Galeries Lafayette Franchises Saved by Debt Deal

PARIS — Regional Galeries Lafayette stores have been given a reprieve.

The commercial court of Bordeaux has approved a plan to save the 26 Galeries Lafayette stores owned by French businessman Michel Ohayon‘s Hermione People & Brands.

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Under the plan, Ohayon will see 70 percent of the 28 million euros of debt owed to its main creditor, Galeries Lafayette Group, waived. The remaining 30 percent is to be paid back over the next 10 years.

Ohayon owns the stores under Hermione People & Brands, a subsidiary of his real estate and hotel conglomerate Financière Immobilière Bordelaise, or FIB Group. HPB was placed under the court safeguard procedure, which froze its debts, in February 2023.

In 2018, FIB’s retail arm Hermione People & Brands bought 22 stores from Galeries Lafayette Group. It later purchased three additional stores and an outlet in 2021, following Galeries Lafayette Group’s decision to push further into the franchise model.

Ohayon’s Galeries Lafayette chain is a separate business entity from the flagship Paris department store, and the stores are mostly located in small- to medium-sized cities such as Besançon, La Rochelle, Toulon and Tours, as well as Cannes.

In his filings, Ohayon said the 26 stores generate more than 200 million euros in turnover. The stores will stay operational, protecting about 1,000 jobs.

Galeries Lafayette Group still directly operates 19 stores in France, and has been increasingly expanding abroad with outposts elsewhere, including Beijing, Chongqing, Shanghai and Shenzhen in China; Doha, Qatar; Jakarta, Indonesia; Dubai; Luxembourg, and Macao. The company plans to open two locations in India later this year, with a 90,000-square-foot store in Mumbai and a 65,000-square-foot outpost in New Delhi.

It also offloaded its two BHV department stores, in Paris’ Marias and the city of Versailles, last year.

Property and hotel mogul Ohayon previously owned a handful of high street stores, including Camaïeu, Go Sport and Grand Récré, as well as Gap in the country, as he bet big on the return of the high street and tried to build a retail empire.

Under HPB, he acquired women’s casualwear chain Camaïeu in 2020, followed by Gap and Go Sport in 2021. Camaïeu was liquidated in 2022, resulting in the closure of more than 500 stores across France and the loss of some 2,600 jobs, while Ohayon sold off the other brands after his big bet on the resurgence of retail following the pandemic failed to pan out.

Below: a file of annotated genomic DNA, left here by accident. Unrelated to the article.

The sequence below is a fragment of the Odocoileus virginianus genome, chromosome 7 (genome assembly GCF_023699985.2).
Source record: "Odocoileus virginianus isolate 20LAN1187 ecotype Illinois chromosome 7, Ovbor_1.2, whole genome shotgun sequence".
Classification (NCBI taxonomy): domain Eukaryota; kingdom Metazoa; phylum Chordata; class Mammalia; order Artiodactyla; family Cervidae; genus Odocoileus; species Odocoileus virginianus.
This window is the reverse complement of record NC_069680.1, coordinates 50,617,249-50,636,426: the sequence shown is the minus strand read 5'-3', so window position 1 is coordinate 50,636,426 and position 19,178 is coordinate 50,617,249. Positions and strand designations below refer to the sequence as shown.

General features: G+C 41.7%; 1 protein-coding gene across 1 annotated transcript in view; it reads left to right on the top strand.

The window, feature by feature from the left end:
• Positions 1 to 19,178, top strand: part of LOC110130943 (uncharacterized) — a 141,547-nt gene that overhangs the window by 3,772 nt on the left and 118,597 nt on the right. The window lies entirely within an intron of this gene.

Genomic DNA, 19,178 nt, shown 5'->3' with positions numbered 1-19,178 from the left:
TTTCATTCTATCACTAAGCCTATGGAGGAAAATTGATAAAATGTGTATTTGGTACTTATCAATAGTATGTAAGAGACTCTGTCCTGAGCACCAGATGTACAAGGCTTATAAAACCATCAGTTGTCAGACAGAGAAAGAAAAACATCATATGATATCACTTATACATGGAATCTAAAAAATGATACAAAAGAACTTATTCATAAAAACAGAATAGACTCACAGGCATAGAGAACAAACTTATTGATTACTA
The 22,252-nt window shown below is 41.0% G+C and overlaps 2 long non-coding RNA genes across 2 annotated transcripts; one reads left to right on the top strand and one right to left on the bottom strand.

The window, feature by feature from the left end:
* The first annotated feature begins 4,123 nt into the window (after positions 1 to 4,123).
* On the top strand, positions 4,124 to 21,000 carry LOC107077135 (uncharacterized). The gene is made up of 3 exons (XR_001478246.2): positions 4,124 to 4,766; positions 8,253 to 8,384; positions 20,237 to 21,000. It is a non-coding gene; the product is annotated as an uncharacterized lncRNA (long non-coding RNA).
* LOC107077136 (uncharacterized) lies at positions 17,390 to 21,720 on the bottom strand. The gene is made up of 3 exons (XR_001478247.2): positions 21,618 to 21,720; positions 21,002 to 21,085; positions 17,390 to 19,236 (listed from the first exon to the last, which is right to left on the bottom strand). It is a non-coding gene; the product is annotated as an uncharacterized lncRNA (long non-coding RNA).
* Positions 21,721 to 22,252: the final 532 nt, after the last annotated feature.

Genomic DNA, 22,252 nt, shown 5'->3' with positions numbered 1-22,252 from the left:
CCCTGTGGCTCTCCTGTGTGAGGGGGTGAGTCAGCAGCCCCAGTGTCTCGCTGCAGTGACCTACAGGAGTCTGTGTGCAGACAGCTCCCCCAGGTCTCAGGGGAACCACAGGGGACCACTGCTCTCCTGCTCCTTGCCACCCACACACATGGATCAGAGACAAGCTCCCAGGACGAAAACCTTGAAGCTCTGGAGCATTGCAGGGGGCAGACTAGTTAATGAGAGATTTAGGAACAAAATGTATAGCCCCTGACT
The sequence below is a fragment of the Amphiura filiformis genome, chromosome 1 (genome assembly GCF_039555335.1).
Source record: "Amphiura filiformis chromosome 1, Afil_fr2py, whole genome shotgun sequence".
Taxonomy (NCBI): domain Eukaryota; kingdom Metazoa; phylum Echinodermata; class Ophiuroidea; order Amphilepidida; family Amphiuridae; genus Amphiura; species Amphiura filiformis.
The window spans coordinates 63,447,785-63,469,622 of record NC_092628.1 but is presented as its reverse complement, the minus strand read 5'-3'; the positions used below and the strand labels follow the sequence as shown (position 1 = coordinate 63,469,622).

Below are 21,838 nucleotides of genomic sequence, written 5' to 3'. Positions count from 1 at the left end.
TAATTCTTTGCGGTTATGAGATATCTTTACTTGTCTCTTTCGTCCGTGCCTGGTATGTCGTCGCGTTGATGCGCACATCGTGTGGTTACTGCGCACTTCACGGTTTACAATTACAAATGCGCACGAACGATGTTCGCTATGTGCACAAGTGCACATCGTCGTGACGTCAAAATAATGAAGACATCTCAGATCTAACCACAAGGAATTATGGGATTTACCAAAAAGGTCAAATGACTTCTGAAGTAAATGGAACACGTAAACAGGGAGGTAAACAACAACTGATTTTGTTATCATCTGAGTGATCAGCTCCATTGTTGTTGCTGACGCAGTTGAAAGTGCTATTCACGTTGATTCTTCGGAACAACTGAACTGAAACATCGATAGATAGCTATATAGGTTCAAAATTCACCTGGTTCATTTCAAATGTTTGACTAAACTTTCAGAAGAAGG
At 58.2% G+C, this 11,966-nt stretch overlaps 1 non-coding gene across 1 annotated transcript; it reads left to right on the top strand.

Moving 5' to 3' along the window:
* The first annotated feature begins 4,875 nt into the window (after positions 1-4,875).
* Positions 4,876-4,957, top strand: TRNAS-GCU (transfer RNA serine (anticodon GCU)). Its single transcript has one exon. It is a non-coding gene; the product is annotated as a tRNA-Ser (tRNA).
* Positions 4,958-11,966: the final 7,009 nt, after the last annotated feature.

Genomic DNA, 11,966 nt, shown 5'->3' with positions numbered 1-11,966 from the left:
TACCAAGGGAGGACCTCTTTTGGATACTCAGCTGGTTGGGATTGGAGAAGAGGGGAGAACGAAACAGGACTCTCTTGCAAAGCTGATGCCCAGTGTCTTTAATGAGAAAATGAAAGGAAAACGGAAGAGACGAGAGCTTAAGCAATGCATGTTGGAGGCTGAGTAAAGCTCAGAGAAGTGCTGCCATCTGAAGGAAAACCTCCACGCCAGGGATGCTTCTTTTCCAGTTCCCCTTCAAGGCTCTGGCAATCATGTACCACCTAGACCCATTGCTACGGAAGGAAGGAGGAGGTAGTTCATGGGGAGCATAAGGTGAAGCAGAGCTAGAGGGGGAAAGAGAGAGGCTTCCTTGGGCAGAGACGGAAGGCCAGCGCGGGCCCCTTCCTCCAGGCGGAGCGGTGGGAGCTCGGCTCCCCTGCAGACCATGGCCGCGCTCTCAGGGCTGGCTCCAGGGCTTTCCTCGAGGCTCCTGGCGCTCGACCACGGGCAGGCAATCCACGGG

Separately, Ohayon is under investigation by France’s National Jurisdiction for the Fight against Organized Crime bureau for embezzlement, fraud and money laundering stemming from financial dealings across his retail brands, as well as his now-shuttered private education centers, Campus Academy, which offered higher education diplomas that were not recognized by the state.

The investigation is centered on the transfer of funds between subsidiaries, including Gap and Go Sport, among other alleged financial improprieties.

Ohayon’s hotel property business remains under court protection, after also agreeing to a recovery plan with the Bordeaux court on Feb. 28. Under subsidiaries, FIB owns the Grand Hôtel de Bordeaux, operated by the InterContinental Group, the Trianon Palace in Versailles, operated under the Hilton Group’s Waldorf Astoria label, and the Sheraton at Paris’ Charles de Gaulle airport.

FIB took out a series of loans from the Bank of China to the tune of 201 million euros between 2014 and 2017, which have not been paid back. The bank asked the courts to liquidate the hotel business to recoup the debts, but the court has given Ohayon four years to settle the liabilities. The Bank of China said it opposed the ruling, but has not yet filed an appeal.

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